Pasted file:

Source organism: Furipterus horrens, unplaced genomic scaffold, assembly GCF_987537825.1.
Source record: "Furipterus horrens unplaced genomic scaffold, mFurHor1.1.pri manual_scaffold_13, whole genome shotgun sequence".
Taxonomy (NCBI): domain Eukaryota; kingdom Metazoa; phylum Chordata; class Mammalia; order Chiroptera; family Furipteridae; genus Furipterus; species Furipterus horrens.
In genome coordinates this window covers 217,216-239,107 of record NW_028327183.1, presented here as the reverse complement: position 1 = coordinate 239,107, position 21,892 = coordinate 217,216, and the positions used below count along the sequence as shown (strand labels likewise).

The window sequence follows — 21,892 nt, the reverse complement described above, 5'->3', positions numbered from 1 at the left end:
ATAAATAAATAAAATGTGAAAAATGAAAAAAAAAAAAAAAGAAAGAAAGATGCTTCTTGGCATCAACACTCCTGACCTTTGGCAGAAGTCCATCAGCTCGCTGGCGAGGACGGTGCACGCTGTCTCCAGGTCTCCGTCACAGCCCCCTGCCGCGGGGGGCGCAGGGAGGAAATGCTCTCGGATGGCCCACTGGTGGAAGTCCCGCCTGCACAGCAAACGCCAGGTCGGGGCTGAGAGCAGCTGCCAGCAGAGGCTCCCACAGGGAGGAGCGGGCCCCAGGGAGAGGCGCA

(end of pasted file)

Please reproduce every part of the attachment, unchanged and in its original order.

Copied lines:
Source organism: Furipterus horrens, unplaced genomic scaffold, assembly GCF_987537825.1.
Source record: "Furipterus horrens unplaced genomic scaffold, mFurHor1.1.pri manual_scaffold_13, whole genome shotgun sequence".
Taxonomy (NCBI): domain Eukaryota; kingdom Metazoa; phylum Chordata; class Mammalia; order Chiroptera; family Furipteridae; genus Furipterus; species Furipterus horrens.
In genome coordinates this window covers 217,216-239,107 of record NW_028327183.1, presented here as the reverse complement: position 1 = coordinate 239,107, position 21,892 = coordinate 217,216, and the positions used below count along the sequence as shown (strand labels likewise).

The window sequence follows — 21,892 nt, the reverse complement described above, 5'->3', positions numbered from 1 at the left end:
ATAAATAAATAAAATGTGAAAAATGAAAAAAAAAAAAAAAGAAAGAAAGATGCTTCTTGGCATCAACACTCCTGACCTTTGGCAGAAGTCCATCAGCTCGCTGGCGAGGACGGTGCACGCTGTCTCCAGGTCTCCGTCACAGCCCCCTGCCGCGGGGGGCGCAGGGAGGAAATGCTCTCGGATGGCCCACTGGTGGAAGTCCCGCCTGCACAGCAAACGCCAGGTCGGGGCTGAGAGCAGCTGCCAGCAGAGGCTCCCACAGGGAGGAGCGGGCCCCAGGGAGAGGCGCA